Finally, every year MLS promotes the diversity of nationalities among its players.  Here is this year’s graphic depiction of the player pool.   Colombia and Canada are second to the USA with 19 players.  Overall, 60 countries are represented around the league, making the league’s diversity unique among American sports.

The New Breed Part II: Saputo Speaks

impactA few weeks back we wrote about the new breed of owners in Major League Soccer.  These included the owners in Portland, Columbus in Kansas City.  One owner we neglected to mention is Joey Saputo of the Montreal Impact.  In their second season in MLS, the Impact are in the thick of the playoff fight.  They have signed players from overseas, are filling Stade Saputo and have become one of the more entertaining teams in the league.

Like many of the other younger owners in league, Saputo is a second generation business owner.  The  former family business, Saputo,  is in the food business, from dairy products to tomato sauce.   His other interests include property and construction.  Currently, he is an advisor to Jolina Capital Inc., which is a shareholder and/or majority shareholder in various companies in the food, transportation, softwood lumber and real estate sectors. Joey Saputo is currently on the board of directors of the publicly traded company Transforce Inc.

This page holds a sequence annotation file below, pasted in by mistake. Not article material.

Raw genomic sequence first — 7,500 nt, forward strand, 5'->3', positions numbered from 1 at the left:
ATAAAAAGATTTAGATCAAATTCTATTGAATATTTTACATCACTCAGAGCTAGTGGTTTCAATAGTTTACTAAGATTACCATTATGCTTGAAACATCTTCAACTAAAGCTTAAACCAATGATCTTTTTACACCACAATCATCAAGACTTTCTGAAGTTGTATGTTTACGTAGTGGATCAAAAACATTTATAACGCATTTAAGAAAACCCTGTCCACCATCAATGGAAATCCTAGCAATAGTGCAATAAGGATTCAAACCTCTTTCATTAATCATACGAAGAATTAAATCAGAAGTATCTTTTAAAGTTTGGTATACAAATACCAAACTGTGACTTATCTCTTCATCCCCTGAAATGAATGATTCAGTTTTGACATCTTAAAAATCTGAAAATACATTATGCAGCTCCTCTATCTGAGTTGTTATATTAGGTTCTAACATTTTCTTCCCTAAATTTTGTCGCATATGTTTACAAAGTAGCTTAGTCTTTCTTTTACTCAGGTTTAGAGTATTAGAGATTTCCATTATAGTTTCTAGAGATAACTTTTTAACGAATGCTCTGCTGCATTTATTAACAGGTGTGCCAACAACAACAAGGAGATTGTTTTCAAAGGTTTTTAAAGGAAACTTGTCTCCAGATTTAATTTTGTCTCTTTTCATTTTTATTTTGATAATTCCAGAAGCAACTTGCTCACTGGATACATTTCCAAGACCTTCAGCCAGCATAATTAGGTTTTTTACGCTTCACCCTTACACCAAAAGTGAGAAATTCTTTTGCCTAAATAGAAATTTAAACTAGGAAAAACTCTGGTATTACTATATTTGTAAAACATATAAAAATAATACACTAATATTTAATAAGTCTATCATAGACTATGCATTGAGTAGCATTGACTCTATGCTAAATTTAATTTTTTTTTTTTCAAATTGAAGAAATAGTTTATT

Like many of this new breed, Saputo is active on Twitter and frequently interacts with fans.  He recently issued a blog post describing the team’s new club membership program.     Per the blog:  “So with this in mind, in the upcoming weeks, we will be consulting our membership on very concrete issues regarding the club, including kick-off times, fan experience and player of the year. I encourage you to take the time to answer these questions and to let us know what you think.  We are also in the process of creating a Membership Committee that will meet regularly with some of our team representatives to discuss various club issues in greater depth. Once again, the response has been great: We were looking for 11 starting members, and so far we have received 161 applications. A selection process is currently underway and we will keep you posted on the final composition of the committee.”